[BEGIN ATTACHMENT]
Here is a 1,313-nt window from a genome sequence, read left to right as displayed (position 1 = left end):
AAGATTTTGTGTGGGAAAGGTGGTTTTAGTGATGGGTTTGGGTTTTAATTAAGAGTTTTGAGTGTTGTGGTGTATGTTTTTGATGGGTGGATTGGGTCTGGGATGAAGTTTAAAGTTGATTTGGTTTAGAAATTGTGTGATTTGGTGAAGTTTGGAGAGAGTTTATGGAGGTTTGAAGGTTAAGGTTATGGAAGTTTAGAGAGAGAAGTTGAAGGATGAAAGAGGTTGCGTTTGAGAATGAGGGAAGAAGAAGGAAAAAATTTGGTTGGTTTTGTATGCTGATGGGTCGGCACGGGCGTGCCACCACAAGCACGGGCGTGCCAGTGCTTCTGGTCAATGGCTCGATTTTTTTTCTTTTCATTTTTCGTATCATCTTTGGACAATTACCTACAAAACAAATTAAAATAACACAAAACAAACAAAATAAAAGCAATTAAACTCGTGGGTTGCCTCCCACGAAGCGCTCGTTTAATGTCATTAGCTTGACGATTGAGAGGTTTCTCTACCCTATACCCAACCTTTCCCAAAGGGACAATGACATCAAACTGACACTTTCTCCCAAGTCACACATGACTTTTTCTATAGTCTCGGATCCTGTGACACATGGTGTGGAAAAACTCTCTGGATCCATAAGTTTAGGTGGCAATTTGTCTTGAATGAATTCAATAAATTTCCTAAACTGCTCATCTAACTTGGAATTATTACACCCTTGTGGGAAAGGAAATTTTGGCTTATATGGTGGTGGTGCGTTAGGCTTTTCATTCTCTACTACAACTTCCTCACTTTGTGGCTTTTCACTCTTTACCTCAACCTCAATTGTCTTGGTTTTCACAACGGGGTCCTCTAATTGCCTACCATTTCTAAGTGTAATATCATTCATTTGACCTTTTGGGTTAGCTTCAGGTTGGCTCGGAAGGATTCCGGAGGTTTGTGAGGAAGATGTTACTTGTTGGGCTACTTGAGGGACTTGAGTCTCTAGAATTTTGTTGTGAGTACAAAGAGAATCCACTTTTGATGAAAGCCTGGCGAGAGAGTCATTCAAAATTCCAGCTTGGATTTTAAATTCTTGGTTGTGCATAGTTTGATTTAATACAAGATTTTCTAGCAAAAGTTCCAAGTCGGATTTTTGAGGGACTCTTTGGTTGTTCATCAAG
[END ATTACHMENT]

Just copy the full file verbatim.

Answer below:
Here is a 1,313-nt window from a genome sequence, read left to right as displayed (position 1 = left end):
AAGATTTTGTGTGGGAAAGGTGGTTTTAGTGATGGGTTTGGGTTTTAATTAAGAGTTTTGAGTGTTGTGGTGTATGTTTTTGATGGGTGGATTGGGTCTGGGATGAAGTTTAAAGTTGATTTGGTTTAGAAATTGTGTGATTTGGTGAAGTTTGGAGAGAGTTTATGGAGGTTTGAAGGTTAAGGTTATGGAAGTTTAGAGAGAGAAGTTGAAGGATGAAAGAGGTTGCGTTTGAGAATGAGGGAAGAAGAAGGAAAAAATTTGGTTGGTTTTGTATGCTGATGGGTCGGCACGGGCGTGCCACCACAAGCACGGGCGTGCCAGTGCTTCTGGTCAATGGCTCGATTTTTTTTCTTTTCATTTTTCGTATCATCTTTGGACAATTACCTACAAAACAAATTAAAATAACACAAAACAAACAAAATAAAAGCAATTAAACTCGTGGGTTGCCTCCCACGAAGCGCTCGTTTAATGTCATTAGCTTGACGATTGAGAGGTTTCTCTACCCTATACCCAACCTTTCCCAAAGGGACAATGACATCAAACTGACACTTTCTCCCAAGTCACACATGACTTTTTCTATAGTCTCGGATCCTGTGACACATGGTGTGGAAAAACTCTCTGGATCCATAAGTTTAGGTGGCAATTTGTCTTGAATGAATTCAATAAATTTCCTAAACTGCTCATCTAACTTGGAATTATTACACCCTTGTGGGAAAGGAAATTTTGGCTTATATGGTGGTGGTGCGTTAGGCTTTTCATTCTCTACTACAACTTCCTCACTTTGTGGCTTTTCACTCTTTACCTCAACCTCAATTGTCTTGGTTTTCACAACGGGGTCCTCTAATTGCCTACCATTTCTAAGTGTAATATCATTCATTTGACCTTTTGGGTTAGCTTCAGGTTGGCTCGGAAGGATTCCGGAGGTTTGTGAGGAAGATGTTACTTGTTGGGCTACTTGAGGGACTTGAGTCTCTAGAATTTTGTTGTGAGTACAAAGAGAATCCACTTTTGATGAAAGCCTGGCGAGAGAGTCATTCAAAATTCCAGCTTGGATTTTAAATTCTTGGTTGTGCATAGTTTGATTTAATACAAGATTTTCTAGCAAAAGTTCCAAGTCGGATTTTTGAGGGACTCTTTGGTTGTTCATCAAG